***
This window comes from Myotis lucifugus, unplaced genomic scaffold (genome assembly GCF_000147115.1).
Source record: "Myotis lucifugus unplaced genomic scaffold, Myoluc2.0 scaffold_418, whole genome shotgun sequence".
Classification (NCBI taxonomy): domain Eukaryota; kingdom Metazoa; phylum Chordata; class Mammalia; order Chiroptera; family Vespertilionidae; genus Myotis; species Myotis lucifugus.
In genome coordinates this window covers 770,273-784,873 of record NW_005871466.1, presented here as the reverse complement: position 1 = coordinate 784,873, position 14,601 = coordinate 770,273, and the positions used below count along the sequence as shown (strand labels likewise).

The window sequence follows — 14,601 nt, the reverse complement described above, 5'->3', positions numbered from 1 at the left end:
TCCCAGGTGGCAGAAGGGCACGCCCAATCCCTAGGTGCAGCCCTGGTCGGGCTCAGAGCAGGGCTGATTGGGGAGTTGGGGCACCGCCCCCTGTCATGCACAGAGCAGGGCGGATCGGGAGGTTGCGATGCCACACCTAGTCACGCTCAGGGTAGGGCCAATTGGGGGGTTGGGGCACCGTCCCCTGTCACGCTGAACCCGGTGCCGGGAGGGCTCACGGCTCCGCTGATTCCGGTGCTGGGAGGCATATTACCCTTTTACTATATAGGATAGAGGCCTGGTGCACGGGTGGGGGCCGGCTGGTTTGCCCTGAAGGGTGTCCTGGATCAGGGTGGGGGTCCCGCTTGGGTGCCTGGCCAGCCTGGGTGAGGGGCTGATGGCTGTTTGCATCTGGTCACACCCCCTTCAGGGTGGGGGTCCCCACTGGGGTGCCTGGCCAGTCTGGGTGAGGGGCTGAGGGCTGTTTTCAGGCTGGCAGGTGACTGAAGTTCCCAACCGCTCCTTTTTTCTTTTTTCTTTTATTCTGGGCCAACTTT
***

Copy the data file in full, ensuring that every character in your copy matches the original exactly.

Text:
This window comes from Myotis lucifugus, unplaced genomic scaffold (genome assembly GCF_000147115.1).
Source record: "Myotis lucifugus unplaced genomic scaffold, Myoluc2.0 scaffold_418, whole genome shotgun sequence".
Classification (NCBI taxonomy): domain Eukaryota; kingdom Metazoa; phylum Chordata; class Mammalia; order Chiroptera; family Vespertilionidae; genus Myotis; species Myotis lucifugus.
In genome coordinates this window covers 770,273-784,873 of record NW_005871466.1, presented here as the reverse complement: position 1 = coordinate 784,873, position 14,601 = coordinate 770,273, and the positions used below count along the sequence as shown (strand labels likewise).

The window sequence follows — 14,601 nt, the reverse complement described above, 5'->3', positions numbered from 1 at the left end:
TCCCAGGTGGCAGAAGGGCACGCCCAATCCCTAGGTGCAGCCCTGGTCGGGCTCAGAGCAGGGCTGATTGGGGAGTTGGGGCACCGCCCCCTGTCATGCACAGAGCAGGGCGGATCGGGAGGTTGCGATGCCACACCTAGTCACGCTCAGGGTAGGGCCAATTGGGGGGTTGGGGCACCGTCCCCTGTCACGCTGAACCCGGTGCCGGGAGGGCTCACGGCTCCGCTGATTCCGGTGCTGGGAGGCATATTACCCTTTTACTATATAGGATAGAGGCCTGGTGCACGGGTGGGGGCCGGCTGGTTTGCCCTGAAGGGTGTCCTGGATCAGGGTGGGGGTCCCGCTTGGGTGCCTGGCCAGCCTGGGTGAGGGGCTGATGGCTGTTTGCATCTGGTCACACCCCCTTCAGGGTGGGGGTCCCCACTGGGGTGCCTGGCCAGTCTGGGTGAGGGGCTGAGGGCTGTTTTCAGGCTGGCAGGTGACTGAAGTTCCCAACCGCTCCTTTTTTCTTTTTTCTTTTATTCTGGGCCAACTTT